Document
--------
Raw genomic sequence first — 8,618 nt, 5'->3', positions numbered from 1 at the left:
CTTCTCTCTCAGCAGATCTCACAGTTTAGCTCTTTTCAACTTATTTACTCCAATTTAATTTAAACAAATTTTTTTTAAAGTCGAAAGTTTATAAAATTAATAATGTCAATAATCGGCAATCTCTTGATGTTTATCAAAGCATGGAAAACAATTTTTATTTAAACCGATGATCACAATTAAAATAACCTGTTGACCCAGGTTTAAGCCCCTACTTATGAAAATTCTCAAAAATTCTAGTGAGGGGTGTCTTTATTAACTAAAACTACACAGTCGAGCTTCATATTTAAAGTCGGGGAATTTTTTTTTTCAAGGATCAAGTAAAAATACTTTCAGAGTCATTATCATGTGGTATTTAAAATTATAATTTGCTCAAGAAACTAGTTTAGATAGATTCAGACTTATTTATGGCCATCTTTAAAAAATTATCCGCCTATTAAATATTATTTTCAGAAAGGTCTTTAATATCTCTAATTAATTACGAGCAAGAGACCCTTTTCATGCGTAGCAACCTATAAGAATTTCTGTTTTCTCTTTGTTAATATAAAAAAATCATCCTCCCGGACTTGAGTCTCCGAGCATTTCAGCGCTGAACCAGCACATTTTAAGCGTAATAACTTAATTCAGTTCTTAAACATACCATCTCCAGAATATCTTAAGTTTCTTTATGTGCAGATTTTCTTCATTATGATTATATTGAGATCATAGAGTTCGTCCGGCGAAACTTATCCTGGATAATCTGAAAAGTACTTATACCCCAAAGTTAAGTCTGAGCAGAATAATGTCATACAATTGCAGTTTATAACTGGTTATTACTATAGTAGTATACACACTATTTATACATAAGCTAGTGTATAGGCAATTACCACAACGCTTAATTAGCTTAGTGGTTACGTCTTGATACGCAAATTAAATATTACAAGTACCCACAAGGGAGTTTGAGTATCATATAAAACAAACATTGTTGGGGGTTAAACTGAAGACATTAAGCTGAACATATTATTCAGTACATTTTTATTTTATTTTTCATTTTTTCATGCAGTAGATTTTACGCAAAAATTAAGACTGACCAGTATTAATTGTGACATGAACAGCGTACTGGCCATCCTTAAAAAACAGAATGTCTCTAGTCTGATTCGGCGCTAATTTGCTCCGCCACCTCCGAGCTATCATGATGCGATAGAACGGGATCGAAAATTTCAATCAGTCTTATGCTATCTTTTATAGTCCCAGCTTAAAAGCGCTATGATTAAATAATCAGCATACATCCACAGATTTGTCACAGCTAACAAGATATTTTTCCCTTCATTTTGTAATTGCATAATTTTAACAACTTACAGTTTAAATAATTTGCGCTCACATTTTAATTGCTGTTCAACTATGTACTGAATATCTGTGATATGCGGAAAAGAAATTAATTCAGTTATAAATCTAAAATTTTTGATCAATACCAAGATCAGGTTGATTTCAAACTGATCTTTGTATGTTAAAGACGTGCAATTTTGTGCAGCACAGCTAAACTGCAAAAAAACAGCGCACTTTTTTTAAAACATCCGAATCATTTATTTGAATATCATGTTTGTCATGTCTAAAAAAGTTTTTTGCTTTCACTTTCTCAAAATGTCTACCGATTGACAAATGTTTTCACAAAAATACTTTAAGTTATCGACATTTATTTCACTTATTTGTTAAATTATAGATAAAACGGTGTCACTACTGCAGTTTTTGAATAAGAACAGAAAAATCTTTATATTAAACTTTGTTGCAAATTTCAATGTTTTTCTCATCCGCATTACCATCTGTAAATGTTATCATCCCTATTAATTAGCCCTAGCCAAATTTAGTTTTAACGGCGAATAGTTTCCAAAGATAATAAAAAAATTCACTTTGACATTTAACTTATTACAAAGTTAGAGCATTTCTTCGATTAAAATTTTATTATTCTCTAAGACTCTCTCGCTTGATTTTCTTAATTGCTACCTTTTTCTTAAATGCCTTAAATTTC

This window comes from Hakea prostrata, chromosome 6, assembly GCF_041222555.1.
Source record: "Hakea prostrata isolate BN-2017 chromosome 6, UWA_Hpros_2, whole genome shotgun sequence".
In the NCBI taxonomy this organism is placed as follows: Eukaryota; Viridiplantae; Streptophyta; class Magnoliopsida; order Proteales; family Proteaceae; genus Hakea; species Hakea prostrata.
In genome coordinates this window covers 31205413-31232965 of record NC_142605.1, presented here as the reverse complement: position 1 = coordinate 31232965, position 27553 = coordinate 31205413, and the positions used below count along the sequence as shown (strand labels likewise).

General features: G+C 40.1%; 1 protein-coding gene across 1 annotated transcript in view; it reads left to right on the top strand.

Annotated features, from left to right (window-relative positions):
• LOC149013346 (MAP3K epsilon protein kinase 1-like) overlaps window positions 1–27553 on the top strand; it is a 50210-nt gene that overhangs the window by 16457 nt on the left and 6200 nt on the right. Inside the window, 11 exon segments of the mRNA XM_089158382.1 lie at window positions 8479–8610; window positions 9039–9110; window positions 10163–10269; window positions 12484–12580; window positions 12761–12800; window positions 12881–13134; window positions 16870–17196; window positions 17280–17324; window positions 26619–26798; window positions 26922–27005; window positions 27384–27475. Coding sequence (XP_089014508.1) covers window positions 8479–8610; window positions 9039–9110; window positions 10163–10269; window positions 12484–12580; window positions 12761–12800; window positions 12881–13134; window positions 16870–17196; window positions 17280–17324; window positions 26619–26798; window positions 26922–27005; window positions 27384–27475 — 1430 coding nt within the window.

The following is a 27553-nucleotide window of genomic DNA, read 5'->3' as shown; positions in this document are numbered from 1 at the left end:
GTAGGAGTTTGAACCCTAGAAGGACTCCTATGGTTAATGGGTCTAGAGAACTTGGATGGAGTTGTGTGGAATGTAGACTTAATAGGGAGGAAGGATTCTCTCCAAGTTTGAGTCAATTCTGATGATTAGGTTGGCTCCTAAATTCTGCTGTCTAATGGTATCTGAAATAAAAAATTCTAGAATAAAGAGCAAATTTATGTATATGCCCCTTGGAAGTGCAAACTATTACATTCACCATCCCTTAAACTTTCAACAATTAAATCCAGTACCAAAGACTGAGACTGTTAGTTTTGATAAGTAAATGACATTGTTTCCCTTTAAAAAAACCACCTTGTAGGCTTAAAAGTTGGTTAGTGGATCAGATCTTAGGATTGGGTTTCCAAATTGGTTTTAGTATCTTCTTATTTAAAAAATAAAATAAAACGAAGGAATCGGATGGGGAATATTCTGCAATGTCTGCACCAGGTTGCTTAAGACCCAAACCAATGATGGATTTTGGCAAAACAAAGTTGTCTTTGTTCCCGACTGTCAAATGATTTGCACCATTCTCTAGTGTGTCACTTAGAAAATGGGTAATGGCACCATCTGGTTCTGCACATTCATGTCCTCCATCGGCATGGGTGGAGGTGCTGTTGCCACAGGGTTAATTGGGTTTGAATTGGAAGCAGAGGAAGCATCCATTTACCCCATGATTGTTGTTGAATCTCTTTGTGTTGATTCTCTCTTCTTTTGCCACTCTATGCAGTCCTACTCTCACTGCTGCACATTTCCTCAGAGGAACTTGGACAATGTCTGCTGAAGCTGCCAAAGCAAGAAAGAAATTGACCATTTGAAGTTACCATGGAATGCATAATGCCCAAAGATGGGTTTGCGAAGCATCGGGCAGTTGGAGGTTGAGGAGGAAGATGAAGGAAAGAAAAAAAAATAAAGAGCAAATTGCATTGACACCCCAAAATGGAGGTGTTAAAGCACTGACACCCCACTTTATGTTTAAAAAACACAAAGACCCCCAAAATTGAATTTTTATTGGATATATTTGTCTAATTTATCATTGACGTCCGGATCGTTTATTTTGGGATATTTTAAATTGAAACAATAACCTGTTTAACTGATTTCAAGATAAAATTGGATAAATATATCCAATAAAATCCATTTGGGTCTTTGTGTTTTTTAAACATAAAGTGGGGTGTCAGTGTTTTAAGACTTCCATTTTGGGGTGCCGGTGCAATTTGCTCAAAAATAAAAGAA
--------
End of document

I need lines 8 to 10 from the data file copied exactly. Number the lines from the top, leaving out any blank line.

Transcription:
Annotated features, from left to right (window-relative positions):
• LOC149013346 (MAP3K epsilon protein kinase 1-like) overlaps window positions 1–27553 on the top strand; it is a 50210-nt gene that overhangs the window by 16457 nt on the left and 6200 nt on the right. Inside the window, 11 exon segments of the mRNA XM_089158382.1 lie at window positions 8479–8610; window positions 9039–9110; window positions 10163–10269; window positions 12484–12580; window positions 12761–12800; window positions 12881–13134; window positions 16870–17196; window positions 17280–17324; window positions 26619–26798; window positions 26922–27005; window positions 27384–27475. Coding sequence (XP_089014508.1) covers window positions 8479–8610; window positions 9039–9110; window positions 10163–10269; window positions 12484–12580; window positions 12761–12800; window positions 12881–13134; window positions 16870–17196; window positions 17280–17324; window positions 26619–26798; window positions 26922–27005; window positions 27384–27475 — 1430 coding nt within the window.

The following is a 27553-nucleotide window of genomic DNA, read 5'->3' as shown; positions in this document are numbered from 1 at the left end: